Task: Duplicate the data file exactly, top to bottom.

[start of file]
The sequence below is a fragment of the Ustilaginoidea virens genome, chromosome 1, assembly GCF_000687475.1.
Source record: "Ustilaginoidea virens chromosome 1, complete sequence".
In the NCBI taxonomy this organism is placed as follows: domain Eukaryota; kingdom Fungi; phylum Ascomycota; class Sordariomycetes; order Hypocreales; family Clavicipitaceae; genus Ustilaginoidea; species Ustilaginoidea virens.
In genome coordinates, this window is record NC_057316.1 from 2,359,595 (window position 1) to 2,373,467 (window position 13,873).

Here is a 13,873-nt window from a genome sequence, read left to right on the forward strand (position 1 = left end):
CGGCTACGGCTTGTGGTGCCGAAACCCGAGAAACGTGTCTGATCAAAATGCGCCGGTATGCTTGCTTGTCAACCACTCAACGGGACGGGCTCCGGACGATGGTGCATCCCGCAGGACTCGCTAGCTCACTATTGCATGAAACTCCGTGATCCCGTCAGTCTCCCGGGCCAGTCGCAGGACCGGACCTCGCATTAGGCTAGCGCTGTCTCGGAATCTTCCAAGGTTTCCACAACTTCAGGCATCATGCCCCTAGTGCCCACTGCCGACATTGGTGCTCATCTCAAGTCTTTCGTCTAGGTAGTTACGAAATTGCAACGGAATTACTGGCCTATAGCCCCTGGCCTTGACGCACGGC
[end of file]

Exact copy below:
The sequence below is a fragment of the Ustilaginoidea virens genome, chromosome 1, assembly GCF_000687475.1.
Source record: "Ustilaginoidea virens chromosome 1, complete sequence".
In the NCBI taxonomy this organism is placed as follows: domain Eukaryota; kingdom Fungi; phylum Ascomycota; class Sordariomycetes; order Hypocreales; family Clavicipitaceae; genus Ustilaginoidea; species Ustilaginoidea virens.
In genome coordinates, this window is record NC_057316.1 from 2,359,595 (window position 1) to 2,373,467 (window position 13,873).

Here is a 13,873-nt window from a genome sequence, read left to right on the forward strand (position 1 = left end):
CGGCTACGGCTTGTGGTGCCGAAACCCGAGAAACGTGTCTGATCAAAATGCGCCGGTATGCTTGCTTGTCAACCACTCAACGGGACGGGCTCCGGACGATGGTGCATCCCGCAGGACTCGCTAGCTCACTATTGCATGAAACTCCGTGATCCCGTCAGTCTCCCGGGCCAGTCGCAGGACCGGACCTCGCATTAGGCTAGCGCTGTCTCGGAATCTTCCAAGGTTTCCACAACTTCAGGCATCATGCCCCTAGTGCCCACTGCCGACATTGGTGCTCATCTCAAGTCTTTCGTCTAGGTAGTTACGAAATTGCAACGGAATTACTGGCCTATAGCCCCTGGCCTTGACGCACGGC